“Because mastic is so expensive, people have turned to artificial flavour. You can mix a small amount of genuine mastic oil with chemical compounds and create 100 times the original amount," he said.
The most common mastic chewing gums in the Middle East, like Sharawi and Chiclets, now use the artificial flavour. “You can taste the difference immediately,” Smyrnioudis said.
The trade is so lucrative it has also attracted imitators. Iran is trying to produce its own resin from indigenous trees of the same family as mastic.
Arar, the Dubai-based distributor, called Iranian mastic a “pseudo-product”. He pulled a bag of melted crystals from his pocket as evidence. “Look, it’s not real mastic. It's not stable. It becomes liquid and tastes nothing like real mastic."
A small number of mastic trees are also found across the Aegean in Cesme, Turkey, but they don’t produce the same quality resin.
“On Chios, some have tried to plant mastic trees in the north or centre of the island. They don’t take root. Southern Chios is the only place in the world that yields viable mastic resin,” Smyrnioudis said.
Back in Amman Jordan, Hamzeh Ababneh from Bakdesh Ice Cream says his family uses no other mastic variant in its booza.
“The first thing we do is check that the mastic in our ice cream is from Chios. It’s expensive, yes, but there is no substitute for Chios mastic," he told MEE.
Today's mastic trade also reflects the changing fortunes of the Middle East.
Once great commercial cities like Aleppo and Damascus that were top buyers of the specialty product have been decimated by war and economic crises. Saudi Arabia is the region's largest buyer. Distributors like Arar are able to fetch a higher price per kilogram in the oil-rich kingdom, despite mastic still being used more widely in Syria, Lebanon and Jordan.
Meanwhile, the Chios mastic association is working to expand the resin's use beyond traditional Levantine food products.
Mastic has been prized for its medicinal properties since the ancient Greek era and there is growing demand for it in the pharmaceutical and beauty industries. South Korea, where mastic skin care is a fad, has become a big buyer.
But the Middle East's appetite for Chios mastic is still strong. After the closure of its store in New York City, the mastic association's retail chain, Mastihashop, is considering new outposts outside of Greece in Dubai and Beirut.
"Demand for mastic in the Middle East is 40 percent higher than supply, even taking into account the rise of synthetic flavours. Chios can't keep up," Arar told MEE.
The resilience of the mastic trade between Chios and the Arab world, despite the collapse of the Byzantine and Ottoman empires that once connected the two regions, speaks to deeper cultural and economic links.
'Chios is part of the east'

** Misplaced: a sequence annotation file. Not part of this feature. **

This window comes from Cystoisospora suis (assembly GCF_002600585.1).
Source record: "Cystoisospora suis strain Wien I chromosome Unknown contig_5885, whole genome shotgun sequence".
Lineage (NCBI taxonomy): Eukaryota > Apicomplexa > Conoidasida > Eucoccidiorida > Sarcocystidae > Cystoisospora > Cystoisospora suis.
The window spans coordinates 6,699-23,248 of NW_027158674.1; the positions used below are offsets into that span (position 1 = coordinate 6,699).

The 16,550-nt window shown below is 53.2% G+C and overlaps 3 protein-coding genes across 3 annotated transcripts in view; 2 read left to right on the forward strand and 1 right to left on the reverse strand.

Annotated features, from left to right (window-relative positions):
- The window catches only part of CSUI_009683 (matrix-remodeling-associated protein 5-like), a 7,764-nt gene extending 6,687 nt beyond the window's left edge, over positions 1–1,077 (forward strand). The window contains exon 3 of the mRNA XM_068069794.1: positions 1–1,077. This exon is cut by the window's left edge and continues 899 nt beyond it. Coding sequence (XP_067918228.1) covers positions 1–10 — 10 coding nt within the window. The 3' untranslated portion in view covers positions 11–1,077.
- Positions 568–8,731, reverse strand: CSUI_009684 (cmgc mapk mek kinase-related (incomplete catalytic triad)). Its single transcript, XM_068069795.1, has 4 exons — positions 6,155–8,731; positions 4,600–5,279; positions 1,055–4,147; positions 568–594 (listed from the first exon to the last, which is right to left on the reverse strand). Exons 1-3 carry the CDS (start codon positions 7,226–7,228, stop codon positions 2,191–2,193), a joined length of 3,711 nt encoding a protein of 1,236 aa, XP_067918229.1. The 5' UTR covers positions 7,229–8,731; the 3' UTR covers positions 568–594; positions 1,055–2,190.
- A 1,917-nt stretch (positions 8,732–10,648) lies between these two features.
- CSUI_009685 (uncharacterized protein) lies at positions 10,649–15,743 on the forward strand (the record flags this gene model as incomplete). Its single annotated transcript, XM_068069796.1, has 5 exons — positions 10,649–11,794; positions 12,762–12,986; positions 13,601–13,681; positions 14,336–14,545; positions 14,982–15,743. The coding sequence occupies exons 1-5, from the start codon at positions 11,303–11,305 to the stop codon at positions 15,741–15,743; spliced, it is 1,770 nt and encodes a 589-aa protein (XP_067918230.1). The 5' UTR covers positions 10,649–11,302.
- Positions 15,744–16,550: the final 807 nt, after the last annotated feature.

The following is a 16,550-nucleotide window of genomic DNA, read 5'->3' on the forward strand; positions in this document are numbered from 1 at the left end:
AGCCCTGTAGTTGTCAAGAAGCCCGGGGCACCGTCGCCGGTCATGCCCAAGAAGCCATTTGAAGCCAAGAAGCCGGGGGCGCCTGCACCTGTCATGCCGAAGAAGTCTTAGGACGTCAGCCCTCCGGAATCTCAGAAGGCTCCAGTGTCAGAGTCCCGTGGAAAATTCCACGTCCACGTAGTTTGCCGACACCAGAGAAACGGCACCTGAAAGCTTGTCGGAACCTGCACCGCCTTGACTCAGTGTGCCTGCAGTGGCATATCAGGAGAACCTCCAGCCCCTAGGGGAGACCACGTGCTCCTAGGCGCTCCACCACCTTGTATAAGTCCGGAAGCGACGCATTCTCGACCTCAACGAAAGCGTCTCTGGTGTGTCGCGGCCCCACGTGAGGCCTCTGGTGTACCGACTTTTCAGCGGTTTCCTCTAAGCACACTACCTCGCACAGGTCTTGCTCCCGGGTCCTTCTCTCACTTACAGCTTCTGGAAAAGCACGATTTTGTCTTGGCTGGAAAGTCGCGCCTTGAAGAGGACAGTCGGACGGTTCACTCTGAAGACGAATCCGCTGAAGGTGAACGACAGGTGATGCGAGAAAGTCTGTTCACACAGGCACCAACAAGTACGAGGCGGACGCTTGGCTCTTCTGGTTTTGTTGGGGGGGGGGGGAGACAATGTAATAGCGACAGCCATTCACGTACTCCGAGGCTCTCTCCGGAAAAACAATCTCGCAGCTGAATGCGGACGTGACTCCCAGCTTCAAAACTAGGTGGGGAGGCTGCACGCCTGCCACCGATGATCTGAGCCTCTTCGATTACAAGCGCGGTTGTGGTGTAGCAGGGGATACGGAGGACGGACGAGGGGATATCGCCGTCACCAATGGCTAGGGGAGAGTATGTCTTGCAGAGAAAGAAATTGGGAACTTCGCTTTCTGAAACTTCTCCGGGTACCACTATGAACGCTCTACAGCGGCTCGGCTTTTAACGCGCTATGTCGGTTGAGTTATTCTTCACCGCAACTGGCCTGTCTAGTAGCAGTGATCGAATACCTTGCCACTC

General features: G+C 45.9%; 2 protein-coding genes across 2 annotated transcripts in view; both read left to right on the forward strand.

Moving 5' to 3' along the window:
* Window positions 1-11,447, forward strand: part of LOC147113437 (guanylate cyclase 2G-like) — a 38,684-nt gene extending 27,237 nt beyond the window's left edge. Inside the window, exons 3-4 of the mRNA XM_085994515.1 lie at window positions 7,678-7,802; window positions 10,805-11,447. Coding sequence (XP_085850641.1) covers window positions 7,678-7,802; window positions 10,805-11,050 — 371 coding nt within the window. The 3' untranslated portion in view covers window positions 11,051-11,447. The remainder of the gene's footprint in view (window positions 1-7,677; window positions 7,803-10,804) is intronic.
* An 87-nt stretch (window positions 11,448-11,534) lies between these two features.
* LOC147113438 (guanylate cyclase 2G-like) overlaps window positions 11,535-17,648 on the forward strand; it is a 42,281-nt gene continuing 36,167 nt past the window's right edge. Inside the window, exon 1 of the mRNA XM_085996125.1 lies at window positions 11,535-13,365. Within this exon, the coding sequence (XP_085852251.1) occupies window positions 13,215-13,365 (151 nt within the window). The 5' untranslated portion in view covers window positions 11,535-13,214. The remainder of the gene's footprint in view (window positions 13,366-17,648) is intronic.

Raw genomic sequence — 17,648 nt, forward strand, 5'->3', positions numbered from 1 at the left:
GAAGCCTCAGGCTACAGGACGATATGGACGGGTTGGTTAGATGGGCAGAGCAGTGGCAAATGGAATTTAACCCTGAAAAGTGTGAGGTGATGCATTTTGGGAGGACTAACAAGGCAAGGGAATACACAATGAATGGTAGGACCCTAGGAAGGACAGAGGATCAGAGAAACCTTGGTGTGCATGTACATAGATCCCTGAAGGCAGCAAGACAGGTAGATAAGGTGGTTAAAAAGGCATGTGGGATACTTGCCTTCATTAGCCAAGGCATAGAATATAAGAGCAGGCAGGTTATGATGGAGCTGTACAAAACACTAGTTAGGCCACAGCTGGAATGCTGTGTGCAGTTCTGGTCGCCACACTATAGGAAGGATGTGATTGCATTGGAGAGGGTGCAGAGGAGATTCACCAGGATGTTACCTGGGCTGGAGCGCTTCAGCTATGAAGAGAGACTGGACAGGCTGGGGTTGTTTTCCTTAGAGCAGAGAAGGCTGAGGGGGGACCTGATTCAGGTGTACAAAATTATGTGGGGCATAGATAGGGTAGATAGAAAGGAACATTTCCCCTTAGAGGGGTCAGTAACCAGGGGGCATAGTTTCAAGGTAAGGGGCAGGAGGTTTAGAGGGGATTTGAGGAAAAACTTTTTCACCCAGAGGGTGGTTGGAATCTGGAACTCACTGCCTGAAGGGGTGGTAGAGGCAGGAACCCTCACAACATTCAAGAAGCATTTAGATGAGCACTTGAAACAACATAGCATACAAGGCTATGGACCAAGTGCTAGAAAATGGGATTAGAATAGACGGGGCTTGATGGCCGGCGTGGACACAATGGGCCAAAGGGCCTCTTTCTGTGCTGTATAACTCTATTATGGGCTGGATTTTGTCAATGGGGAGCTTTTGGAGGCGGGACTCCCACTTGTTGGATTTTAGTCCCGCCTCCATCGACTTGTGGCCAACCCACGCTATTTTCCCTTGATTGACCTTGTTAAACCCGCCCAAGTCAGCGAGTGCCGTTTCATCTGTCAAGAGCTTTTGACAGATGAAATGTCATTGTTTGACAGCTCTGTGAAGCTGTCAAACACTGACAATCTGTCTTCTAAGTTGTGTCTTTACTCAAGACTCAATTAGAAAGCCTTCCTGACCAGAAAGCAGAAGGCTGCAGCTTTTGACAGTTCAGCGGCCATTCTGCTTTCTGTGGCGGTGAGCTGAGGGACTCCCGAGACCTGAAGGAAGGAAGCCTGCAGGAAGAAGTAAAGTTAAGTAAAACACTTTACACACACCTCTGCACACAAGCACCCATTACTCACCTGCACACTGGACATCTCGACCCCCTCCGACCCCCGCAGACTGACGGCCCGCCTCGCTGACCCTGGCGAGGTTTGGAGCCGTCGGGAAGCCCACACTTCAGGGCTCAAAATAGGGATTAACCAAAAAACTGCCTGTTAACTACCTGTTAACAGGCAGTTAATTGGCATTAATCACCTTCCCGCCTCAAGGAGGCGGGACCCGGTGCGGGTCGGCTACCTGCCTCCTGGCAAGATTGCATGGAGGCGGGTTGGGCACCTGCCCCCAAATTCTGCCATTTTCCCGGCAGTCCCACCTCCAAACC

- Xenophon Moniaros, Chios historian
“Culinary traditions and products don’t fall neatly within the 20th-century borders created by nationalist movements,” Cameron Bell, a research fellow focused on the Eastern Mediterranean at the Athens Institute of International Relations, told MEE.
“In the Levant, you can’t flag one food product as clearly belonging to one country," he said.
Chios port buzzes in mid-August. Because of its vibrant shipping industry, Chios is not reliant on western tourism as the other Greek islands are. The main visitors are Greek Americans with roots on the island.
Chios is just seven kilometres from the Turkish mainland, and the island also attracts visitors from its neighbour. Because of Turkey's economic crisis and the lira's collapse, it's mostly a well-heeled crowd. Waiters entice the visitors with Greek and Turkish greetings waving menus plastered with photos of grilled fish.
Chios is at the centre of a long-running feud between the neighbours. Turkish fighter jets buzz the island of Oinousses and Erdogan has frequently demanded Greece de-militarise Chios. But the ease with which Turks and Greeks co-exist at cafes and tavernas in the port puts the fiery rhetoric into perspective.
Along the corniche, families sit at tables cluttered with mezze platers and skinny ouzo glasses. Deeper in the town, moustachioed fishmongers, fruit vendors and icon sellers guard their wares. The smell of frying sweet dough balls, loukoumades, mingles with motorbike exhaust.
“Chios feels, and looks like, Latakia or Jounieh,” said Arar, the mastic distributor and Damascus native, referencing the Syrian and Lebanese coastal cities. “The people of Chios are strong like people from the Levant. They aren’t soft.”
Moniaros, the local historian, smiles when asked if more connects his island on the edge of Europe to the Levant than mastic. “Of course, Chios is part of the East.”
This article is available in French on Middle East Eye French edition.